Slowly, very slowly over the years he began to grow on me. George was no doubt quirky and at times too boisterous for my liking, but he was simply being the best George he knew how to be. He is a true case of what you see is what you get. Soon I started to notice his finer qualities. He was very kind to all—whether it was family or perfect strangers. He was unabashedly generous and hospitable. He loved to see us and others happy. He was a hard worker and a good provider. He had many friends and was even on excellent terms with his ex-wife’s family.
I would have never believed there could be a day under the sun when I would actually like him. But the day did come quite some time ago when I made the decision to focus on his good qualities and ignore the bad ones. And I realized it spoke volumes that my mother thought so well of him.
Recently while going through my mother’s possessions, I came across a card I had written her long ago lamenting my dislike of George. I was instantly ashamed and appalled by my shallowness. My sweet mother had to endure my superior, snotty opinion. She allowed me to have my feelings about what I deemed to be a poor choice for her life. If I could tell her how I am sorry I am now for my condscending attitude, I would.
He has only been at our home for a couple of weeks now and will probably not stay longer than a few months. Nicholas was gracious enough to give his Grandpa his room while he is here. I watch him from time to time and I see traces of sadness that he valiantly tries to hide. At night I can’t sleep. I can’t help but to cry at the pain I know he is feeling. In a frenzy to keep his memories at bay I work hard to keep him entertained. I’ve even enlisted my husband to help. He takes George whereever he goes to get him out of the house. The rest of my family visits frequently to help cheer him up. On Saturday my aunt even hosted a bar-b-que for his birthday. This display of love has truly overwhelmed him.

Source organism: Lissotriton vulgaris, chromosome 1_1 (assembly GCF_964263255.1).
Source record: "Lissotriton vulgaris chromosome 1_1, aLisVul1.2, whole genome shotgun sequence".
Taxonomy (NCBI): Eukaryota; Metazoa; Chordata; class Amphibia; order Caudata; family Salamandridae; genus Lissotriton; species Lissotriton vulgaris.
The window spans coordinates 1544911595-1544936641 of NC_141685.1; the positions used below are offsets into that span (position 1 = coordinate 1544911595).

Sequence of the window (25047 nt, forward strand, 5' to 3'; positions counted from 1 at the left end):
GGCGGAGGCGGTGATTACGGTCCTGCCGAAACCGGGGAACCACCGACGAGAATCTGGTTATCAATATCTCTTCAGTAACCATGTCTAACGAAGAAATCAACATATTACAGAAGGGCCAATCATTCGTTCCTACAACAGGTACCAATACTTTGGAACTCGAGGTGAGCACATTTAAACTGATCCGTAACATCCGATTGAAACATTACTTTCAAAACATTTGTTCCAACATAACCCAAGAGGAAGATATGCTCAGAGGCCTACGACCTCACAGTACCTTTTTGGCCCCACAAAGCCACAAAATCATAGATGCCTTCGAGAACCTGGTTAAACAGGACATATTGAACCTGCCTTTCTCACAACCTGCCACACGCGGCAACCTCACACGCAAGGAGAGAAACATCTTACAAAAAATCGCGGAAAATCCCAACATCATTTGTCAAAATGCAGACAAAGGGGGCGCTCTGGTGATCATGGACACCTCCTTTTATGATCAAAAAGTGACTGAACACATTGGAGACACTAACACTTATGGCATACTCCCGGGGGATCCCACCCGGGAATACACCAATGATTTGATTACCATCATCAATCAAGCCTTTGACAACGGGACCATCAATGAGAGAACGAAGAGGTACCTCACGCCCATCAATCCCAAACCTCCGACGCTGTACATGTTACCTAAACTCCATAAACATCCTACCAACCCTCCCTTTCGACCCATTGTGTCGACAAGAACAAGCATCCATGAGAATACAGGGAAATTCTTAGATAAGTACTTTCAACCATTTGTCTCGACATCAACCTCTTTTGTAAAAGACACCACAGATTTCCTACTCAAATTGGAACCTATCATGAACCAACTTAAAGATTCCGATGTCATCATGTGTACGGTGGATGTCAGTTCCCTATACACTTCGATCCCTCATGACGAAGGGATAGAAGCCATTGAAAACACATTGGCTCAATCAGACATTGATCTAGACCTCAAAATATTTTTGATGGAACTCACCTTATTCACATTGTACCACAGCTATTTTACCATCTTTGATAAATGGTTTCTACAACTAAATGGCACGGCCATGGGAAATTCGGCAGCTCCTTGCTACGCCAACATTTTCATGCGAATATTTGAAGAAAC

I don’t have to imagine how much he misses her. It is a sorrow too dark and deep for speaking. It is like someone has taken a hammer to my ceramic heart and smashed it into a million little pieces. It feels unnatural to have my stepfather without my mother—it’s like swimming in an ocean without water.
But yesterday I understood that I couldn’t keep trying to hold his memories hostage. It is too exhausting. After dinner I stood at the sink washing dishes as he sat at the table looking drawn and pensive. Usually I would have talked a mile a minute to remove the sadness lining his face. Instead I took a break from the dishes and asked him if he would be interested in seeing the things I was collecting for my mother’s scrapbook. He was eager to see it and I left him alone with the box of memories. When I returned to the kitchen, he was not at the table. George was in the garage having a moment. I felt bad and regretted my suggestion. But when he returned to the table he commented on each artifact and said he couldn’t wait to see it arranged in scrapbook form.
Not wanting to end on sad note, I asked him if he felt like looking through the photo albums. It was my way reminding him of the good times that we shared with her. I wanted to balance her death with life. We laughed as we sat reminscing on days past. Through this I felt a bit of light penetrating the darkness of our days-the light of my mother’s smile.